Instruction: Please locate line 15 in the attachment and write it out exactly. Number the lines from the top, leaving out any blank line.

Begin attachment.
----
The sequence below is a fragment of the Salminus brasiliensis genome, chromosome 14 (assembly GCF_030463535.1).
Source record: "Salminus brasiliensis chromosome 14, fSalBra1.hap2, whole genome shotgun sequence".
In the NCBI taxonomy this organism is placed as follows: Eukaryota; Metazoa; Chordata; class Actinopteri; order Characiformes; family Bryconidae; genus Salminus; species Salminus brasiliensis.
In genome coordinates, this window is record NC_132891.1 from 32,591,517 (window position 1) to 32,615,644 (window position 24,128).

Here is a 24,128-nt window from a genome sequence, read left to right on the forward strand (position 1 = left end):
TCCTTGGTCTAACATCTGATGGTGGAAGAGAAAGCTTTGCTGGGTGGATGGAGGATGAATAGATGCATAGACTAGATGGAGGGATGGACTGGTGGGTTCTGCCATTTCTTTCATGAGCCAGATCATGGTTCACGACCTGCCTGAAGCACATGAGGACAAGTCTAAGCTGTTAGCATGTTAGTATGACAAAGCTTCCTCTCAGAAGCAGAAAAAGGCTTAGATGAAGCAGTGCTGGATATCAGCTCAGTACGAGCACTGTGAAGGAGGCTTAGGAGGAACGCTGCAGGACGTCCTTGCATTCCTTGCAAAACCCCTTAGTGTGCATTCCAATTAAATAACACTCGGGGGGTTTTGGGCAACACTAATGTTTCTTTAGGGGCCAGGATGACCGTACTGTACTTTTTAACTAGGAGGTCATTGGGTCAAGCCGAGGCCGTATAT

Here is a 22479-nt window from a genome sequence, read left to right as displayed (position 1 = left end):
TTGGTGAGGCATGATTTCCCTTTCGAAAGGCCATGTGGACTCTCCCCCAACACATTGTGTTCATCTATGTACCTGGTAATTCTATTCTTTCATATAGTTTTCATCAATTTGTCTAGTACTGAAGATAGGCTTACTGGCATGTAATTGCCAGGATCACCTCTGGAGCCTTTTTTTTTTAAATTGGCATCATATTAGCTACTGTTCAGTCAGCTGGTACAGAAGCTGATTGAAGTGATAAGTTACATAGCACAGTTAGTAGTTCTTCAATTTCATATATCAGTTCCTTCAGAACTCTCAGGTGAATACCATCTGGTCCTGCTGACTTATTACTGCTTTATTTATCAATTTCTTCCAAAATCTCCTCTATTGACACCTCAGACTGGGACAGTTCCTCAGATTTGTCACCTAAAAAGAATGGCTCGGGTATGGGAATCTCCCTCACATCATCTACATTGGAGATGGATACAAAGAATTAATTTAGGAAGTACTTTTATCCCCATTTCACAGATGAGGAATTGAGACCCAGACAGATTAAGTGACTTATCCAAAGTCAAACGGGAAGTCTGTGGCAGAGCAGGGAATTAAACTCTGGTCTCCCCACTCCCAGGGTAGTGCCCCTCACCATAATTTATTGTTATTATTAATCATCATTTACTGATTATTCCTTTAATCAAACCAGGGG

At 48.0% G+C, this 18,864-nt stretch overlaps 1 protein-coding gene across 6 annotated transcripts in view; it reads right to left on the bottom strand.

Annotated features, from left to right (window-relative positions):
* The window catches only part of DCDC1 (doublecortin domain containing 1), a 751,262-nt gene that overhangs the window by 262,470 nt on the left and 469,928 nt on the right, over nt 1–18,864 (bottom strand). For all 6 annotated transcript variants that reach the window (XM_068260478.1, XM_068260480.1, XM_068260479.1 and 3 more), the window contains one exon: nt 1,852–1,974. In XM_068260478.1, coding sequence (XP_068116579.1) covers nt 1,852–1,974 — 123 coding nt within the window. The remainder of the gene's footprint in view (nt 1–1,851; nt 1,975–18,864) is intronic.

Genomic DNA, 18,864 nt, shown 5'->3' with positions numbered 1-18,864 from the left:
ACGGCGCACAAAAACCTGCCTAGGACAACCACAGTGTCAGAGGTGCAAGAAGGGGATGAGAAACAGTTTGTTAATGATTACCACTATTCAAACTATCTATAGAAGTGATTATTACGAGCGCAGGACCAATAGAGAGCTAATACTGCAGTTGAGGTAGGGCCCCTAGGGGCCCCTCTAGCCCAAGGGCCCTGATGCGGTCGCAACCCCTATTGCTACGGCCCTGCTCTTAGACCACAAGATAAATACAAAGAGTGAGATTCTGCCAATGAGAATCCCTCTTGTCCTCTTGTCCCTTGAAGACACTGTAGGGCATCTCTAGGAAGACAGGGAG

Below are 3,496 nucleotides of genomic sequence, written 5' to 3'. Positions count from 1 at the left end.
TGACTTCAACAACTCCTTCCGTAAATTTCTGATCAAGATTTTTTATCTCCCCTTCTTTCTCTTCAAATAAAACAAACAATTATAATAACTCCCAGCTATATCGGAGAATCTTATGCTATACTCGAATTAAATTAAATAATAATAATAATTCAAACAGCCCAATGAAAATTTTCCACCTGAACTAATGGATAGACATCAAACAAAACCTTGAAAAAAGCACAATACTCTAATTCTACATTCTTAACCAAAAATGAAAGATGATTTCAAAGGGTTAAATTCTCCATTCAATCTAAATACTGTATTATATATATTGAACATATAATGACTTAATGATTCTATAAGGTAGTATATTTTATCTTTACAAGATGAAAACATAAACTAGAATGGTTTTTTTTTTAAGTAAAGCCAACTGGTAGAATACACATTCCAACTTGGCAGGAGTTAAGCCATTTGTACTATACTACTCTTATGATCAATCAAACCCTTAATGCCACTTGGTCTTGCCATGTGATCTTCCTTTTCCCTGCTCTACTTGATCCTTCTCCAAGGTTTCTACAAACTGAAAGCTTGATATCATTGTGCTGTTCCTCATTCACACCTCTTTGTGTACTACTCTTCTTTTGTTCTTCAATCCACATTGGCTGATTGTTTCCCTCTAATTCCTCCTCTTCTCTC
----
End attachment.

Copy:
TGACTTCAACAACTCCTTCCGTAAATTTCTGATCAAGATTTTTTATCTCCCCTTCTTTCTCTTCAAATAAAACAAACAATTATAATAACTCCCAGCTATATCGGAGAATCTTATGCTATACTCGAATTAAATTAAATAATAATAATAATTCAAACAGCCCAATGAAAATTTTCCACCTGAACTAATGGATAGACATCAAACAAAACCTTGAAAAAAGCACAATACTCTAATTCTACATTCTTAACCAAAAATGAAAGATGATTTCAAAGGGTTAAATTCTCCATTCAATCTAAATACTGTATTATATATATTGAACATATAATGACTTAATGATTCTATAAGGTAGTATATTTTATCTTTACAAGATGAAAACATAAACTAGAATGGTTTTTTTTTTAAGTAAAGCCAACTGGTAGAATACACATTCCAACTTGGCAGGAGTTAAGCCATTTGTACTATACTACTCTTATGATCAATCAAACCCTTAATGCCACTTGGTCTTGCCATGTGATCTTCCTTTTCCCTGCTCTACTTGATCCTTCTCCAAGGTTTCTACAAACTGAAAGCTTGATATCATTGTGCTGTTCCTCATTCACACCTCTTTGTGTACTACTCTTCTTTTGTTCTTCAATCCACATTGGCTGATTGTTTCCCTCTAATTCCTCCTCTTCTCTC